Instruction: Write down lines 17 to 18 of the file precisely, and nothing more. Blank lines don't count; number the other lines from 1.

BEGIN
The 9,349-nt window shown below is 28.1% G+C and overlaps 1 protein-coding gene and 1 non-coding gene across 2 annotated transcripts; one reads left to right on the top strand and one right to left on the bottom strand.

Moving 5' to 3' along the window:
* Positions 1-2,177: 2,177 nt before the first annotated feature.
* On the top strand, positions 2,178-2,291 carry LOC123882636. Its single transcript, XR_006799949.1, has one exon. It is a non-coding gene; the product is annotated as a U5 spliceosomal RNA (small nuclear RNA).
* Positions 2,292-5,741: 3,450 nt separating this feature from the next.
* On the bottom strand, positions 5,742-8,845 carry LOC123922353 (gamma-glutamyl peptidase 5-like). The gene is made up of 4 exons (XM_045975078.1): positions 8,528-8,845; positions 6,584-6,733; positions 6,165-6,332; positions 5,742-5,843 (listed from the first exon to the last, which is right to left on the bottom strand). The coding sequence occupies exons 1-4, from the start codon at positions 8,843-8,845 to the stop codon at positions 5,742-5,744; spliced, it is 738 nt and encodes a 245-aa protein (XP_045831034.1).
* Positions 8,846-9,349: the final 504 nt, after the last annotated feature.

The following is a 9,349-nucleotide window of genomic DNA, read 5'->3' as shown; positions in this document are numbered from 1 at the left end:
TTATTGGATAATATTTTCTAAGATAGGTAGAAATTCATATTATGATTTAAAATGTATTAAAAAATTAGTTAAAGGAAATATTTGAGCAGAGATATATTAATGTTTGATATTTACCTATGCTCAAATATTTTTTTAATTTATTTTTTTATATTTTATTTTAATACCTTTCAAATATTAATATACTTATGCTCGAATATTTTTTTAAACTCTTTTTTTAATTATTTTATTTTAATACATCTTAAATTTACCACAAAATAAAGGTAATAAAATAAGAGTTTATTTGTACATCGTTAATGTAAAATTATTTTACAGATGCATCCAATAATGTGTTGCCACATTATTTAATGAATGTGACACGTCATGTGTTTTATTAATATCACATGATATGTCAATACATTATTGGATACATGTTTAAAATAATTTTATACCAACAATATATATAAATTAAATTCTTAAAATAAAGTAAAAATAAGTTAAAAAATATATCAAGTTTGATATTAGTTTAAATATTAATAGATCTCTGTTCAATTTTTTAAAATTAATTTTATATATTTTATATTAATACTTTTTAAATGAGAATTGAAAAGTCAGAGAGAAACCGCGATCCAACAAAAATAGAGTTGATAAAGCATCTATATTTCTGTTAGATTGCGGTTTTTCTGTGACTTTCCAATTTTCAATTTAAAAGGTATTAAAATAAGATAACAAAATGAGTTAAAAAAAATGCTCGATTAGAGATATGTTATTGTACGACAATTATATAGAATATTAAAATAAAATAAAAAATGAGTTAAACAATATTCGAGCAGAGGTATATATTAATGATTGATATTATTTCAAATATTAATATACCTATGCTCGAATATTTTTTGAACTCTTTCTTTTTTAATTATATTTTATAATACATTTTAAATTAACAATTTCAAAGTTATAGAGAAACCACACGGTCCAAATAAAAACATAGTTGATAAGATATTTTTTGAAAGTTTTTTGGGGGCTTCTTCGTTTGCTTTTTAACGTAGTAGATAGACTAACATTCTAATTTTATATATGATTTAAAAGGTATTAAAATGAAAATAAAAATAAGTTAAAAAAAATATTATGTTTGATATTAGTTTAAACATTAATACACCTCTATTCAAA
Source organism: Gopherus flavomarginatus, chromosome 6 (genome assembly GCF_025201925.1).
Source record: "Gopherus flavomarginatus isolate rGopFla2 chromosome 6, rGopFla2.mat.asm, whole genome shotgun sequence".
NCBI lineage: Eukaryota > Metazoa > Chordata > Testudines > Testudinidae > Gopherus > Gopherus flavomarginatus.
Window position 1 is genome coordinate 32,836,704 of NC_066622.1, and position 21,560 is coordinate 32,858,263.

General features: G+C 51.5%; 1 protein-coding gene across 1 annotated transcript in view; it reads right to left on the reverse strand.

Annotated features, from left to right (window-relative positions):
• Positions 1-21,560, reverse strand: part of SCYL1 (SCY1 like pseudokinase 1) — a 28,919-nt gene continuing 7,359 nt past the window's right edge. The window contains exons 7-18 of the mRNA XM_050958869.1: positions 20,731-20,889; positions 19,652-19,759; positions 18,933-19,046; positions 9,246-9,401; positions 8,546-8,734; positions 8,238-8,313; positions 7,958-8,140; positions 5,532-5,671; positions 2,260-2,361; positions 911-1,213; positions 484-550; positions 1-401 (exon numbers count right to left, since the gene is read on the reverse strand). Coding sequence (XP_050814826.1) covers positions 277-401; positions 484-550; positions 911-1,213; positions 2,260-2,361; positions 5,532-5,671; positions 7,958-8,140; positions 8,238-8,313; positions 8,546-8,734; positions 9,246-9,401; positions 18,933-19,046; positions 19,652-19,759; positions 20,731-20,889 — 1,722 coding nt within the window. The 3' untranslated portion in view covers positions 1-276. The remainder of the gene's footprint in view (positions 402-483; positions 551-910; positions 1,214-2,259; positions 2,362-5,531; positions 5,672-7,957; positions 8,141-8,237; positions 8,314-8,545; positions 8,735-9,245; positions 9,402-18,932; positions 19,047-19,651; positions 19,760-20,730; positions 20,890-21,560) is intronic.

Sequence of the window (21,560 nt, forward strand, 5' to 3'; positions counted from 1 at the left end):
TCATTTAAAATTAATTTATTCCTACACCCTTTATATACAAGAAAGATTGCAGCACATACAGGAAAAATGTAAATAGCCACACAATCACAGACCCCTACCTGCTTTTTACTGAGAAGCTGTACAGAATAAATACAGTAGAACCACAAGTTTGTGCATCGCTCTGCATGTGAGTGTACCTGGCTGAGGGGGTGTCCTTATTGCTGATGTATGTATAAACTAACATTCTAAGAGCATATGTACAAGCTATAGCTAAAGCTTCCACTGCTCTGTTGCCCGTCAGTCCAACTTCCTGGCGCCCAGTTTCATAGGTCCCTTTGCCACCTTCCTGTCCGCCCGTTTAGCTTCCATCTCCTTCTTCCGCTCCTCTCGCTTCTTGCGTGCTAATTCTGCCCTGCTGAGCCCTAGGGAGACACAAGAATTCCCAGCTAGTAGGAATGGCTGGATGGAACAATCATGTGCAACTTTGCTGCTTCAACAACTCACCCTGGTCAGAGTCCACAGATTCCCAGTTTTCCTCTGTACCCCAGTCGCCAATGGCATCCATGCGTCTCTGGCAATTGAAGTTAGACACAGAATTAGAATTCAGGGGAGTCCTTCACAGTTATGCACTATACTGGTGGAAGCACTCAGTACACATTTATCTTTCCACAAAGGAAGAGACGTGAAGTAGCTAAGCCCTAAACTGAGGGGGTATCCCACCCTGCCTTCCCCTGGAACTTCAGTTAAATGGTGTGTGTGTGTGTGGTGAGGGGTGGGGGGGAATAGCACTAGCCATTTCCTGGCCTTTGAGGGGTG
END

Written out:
Sequence of the window (21,560 nt, forward strand, 5' to 3'; positions counted from 1 at the left end):
TCATTTAAAATTAATTTATTCCTACACCCTTTATATACAAGAAAGATTGCAGCACATACAGGAAAAATGTAAATAGCCACACAATCACAGACCCCTACCTGCTTTTTACTGAGAAGCTGTACAGAATAAATACAGTAGAACCACAAGTTTGTGCATCGCTCTGCATGTGAGTGTACCTGGCTGAGGGGGTGTCCTTATTGCTGATGTATGTATAAACTAACATTCTAAGAGCATATGTACAAGCTATAGCTAAAGCTTCCACTGCTCTGTTGCCCGTCAGTCCAACTTCCTGGCGCCCAGTTTCATAGGTCCCTTTGCCACCTTCCTGTCCGCCCGTTTAGCTTCCATCTCCTTCTTCCGCTCCTCTCGCTTCTTGCGTGCTAATTCTGCCCTGCTGAGCCCTAGGGAGACACAAGAATTCCCAGCTAGTAGGAATGGCTGGATGGAACAATCATGTGCAACTTTGCTGCTTCAACAACTCACCCTGGTCAGAGTCCACAGATTCCCAGTTTTCCTCTGTACCCCAGTCGCCAATGGCATCCATGCGTCTCTGGCAATTGAAGTTAGACACAGAATTAGAATTCAGGGGAGTCCTTCACAGTTATGCACTATACTGGTGGAAGCACTCAGTACACATTTATCTTTCCACAAAGGAAGAGACGTGAAGTAGCTAAGCCCTAAACTGAGGGGGTATCCCACCCTGCCTTCCCCTGGAACTTCAGTTAAATGGTGTGTGTGTGTGTGGTGAGGGGTGGGGGGGAATAGCACTAGCCATTTCCTGGCCTTTGAGGGGTG